Would it surprise you to know that in 2009, the U.S. solar industry (net) exported solar energy products valued at $723 million while solar installations created more than $2B in direct value to the U.S. economy?
SEIA and GTM research, in their recent U.S. Solar Energy Trade Assessment 2010, offers a comprehensive outlook on U.S. solar energy value creation and trade flows. In the report, not only was the location for final assembly of solar products examined, the authors also looked at steps early on in the value chain, considering non-component costs like installation labor, system design and permitting to arrive at its conclusions. According to their information, these aspects comprise more than half of total system costs.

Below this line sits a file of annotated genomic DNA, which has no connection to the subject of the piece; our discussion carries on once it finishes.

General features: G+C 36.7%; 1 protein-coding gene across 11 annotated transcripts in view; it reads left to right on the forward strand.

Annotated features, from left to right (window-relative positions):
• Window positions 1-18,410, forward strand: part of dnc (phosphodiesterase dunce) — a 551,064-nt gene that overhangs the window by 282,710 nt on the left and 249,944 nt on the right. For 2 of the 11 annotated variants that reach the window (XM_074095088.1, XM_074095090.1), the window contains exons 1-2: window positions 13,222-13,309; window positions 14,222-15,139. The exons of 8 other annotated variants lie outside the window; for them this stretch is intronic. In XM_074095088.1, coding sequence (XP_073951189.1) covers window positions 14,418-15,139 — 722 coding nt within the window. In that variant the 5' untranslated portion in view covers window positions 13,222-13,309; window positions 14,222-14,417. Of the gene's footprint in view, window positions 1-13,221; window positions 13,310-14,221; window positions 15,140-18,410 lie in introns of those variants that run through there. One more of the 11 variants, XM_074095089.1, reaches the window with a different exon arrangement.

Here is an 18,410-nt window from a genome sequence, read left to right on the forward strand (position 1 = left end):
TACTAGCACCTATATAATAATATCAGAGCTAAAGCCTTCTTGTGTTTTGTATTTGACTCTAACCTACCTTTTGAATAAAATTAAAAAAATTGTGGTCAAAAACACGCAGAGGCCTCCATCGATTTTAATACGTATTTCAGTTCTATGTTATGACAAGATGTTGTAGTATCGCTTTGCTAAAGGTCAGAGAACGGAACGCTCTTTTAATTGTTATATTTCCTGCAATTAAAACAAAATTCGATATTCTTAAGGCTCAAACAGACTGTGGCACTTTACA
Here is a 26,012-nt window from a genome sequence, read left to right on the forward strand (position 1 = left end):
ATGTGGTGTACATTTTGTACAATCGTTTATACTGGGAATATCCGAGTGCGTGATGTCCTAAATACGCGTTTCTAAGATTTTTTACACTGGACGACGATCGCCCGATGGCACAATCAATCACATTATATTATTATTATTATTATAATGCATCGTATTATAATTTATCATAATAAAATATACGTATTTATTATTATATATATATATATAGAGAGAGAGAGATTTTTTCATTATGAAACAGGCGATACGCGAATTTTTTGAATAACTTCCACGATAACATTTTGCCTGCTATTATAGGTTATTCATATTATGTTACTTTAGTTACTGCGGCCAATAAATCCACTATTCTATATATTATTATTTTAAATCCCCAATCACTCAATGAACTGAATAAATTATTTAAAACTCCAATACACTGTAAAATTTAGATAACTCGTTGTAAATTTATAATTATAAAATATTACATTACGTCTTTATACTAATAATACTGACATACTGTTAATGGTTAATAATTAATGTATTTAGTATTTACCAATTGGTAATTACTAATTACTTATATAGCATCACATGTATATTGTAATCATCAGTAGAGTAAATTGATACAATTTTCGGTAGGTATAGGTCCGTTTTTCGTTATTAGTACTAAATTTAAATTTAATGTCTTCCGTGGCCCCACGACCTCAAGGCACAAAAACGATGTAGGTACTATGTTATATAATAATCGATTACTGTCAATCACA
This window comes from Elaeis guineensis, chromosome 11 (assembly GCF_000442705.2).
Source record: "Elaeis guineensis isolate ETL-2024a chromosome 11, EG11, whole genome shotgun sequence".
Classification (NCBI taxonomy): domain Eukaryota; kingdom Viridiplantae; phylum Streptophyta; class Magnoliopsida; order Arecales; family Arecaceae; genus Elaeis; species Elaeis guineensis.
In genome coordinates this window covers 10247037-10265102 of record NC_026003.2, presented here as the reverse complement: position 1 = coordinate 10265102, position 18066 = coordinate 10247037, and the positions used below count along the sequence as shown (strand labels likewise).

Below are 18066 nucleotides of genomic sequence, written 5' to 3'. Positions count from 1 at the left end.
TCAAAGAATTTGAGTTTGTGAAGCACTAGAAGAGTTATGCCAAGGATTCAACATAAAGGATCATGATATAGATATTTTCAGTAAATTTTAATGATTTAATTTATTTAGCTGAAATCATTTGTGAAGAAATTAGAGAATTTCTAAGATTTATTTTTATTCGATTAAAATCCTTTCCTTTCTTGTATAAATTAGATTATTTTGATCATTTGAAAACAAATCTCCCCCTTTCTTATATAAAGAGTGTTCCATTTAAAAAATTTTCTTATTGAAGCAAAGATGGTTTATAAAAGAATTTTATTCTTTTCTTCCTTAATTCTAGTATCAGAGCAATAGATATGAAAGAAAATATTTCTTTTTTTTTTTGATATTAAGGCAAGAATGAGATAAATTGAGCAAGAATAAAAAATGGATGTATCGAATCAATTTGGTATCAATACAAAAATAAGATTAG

There’s a great two-page fact sheet with highlights from the report with easy to read charts and graphs. According to the authors, the U.S. exported $2.3B and imported $1.5B in solar products, for a net export value of $723M.
The authors suggest that if the U.S. intends to compete globally with other solar manufacturers, it must offer comparable incentives.
You can read the full report on the SEIA website.